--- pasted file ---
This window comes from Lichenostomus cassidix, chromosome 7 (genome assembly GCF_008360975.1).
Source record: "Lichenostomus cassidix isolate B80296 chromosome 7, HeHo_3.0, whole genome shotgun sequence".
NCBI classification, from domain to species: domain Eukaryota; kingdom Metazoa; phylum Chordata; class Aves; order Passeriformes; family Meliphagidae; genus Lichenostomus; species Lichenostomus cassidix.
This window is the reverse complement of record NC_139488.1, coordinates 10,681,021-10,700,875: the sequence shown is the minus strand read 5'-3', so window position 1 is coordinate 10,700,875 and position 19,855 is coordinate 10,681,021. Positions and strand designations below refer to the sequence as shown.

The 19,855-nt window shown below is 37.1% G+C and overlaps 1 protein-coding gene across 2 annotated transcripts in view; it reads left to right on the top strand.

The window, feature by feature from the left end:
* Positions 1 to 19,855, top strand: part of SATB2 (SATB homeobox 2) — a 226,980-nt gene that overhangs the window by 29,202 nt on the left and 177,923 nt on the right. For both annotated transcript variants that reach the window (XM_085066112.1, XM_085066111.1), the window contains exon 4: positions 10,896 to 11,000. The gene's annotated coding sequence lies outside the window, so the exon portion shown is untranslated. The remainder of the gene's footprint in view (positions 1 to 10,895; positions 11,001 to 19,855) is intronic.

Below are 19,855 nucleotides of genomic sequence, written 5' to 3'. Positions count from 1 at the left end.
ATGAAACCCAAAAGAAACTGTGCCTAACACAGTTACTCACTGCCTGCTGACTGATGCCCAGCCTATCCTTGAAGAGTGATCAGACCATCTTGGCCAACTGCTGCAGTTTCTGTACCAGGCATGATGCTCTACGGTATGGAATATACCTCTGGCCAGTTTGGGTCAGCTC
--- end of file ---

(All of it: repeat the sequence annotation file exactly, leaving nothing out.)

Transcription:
This window comes from Lichenostomus cassidix, chromosome 7 (genome assembly GCF_008360975.1).
Source record: "Lichenostomus cassidix isolate B80296 chromosome 7, HeHo_3.0, whole genome shotgun sequence".
NCBI classification, from domain to species: domain Eukaryota; kingdom Metazoa; phylum Chordata; class Aves; order Passeriformes; family Meliphagidae; genus Lichenostomus; species Lichenostomus cassidix.
This window is the reverse complement of record NC_139488.1, coordinates 10,681,021-10,700,875: the sequence shown is the minus strand read 5'-3', so window position 1 is coordinate 10,700,875 and position 19,855 is coordinate 10,681,021. Positions and strand designations below refer to the sequence as shown.

The 19,855-nt window shown below is 37.1% G+C and overlaps 1 protein-coding gene across 2 annotated transcripts in view; it reads left to right on the top strand.

The window, feature by feature from the left end:
* Positions 1 to 19,855, top strand: part of SATB2 (SATB homeobox 2) — a 226,980-nt gene that overhangs the window by 29,202 nt on the left and 177,923 nt on the right. For both annotated transcript variants that reach the window (XM_085066112.1, XM_085066111.1), the window contains exon 4: positions 10,896 to 11,000. The gene's annotated coding sequence lies outside the window, so the exon portion shown is untranslated. The remainder of the gene's footprint in view (positions 1 to 10,895; positions 11,001 to 19,855) is intronic.

Below are 19,855 nucleotides of genomic sequence, written 5' to 3'. Positions count from 1 at the left end.
ATGAAACCCAAAAGAAACTGTGCCTAACACAGTTACTCACTGCCTGCTGACTGATGCCCAGCCTATCCTTGAAGAGTGATCAGACCATCTTGGCCAACTGCTGCAGTTTCTGTACCAGGCATGATGCTCTACGGTATGGAATATACCTCTGGCCAGTTTGGGTCAGCTC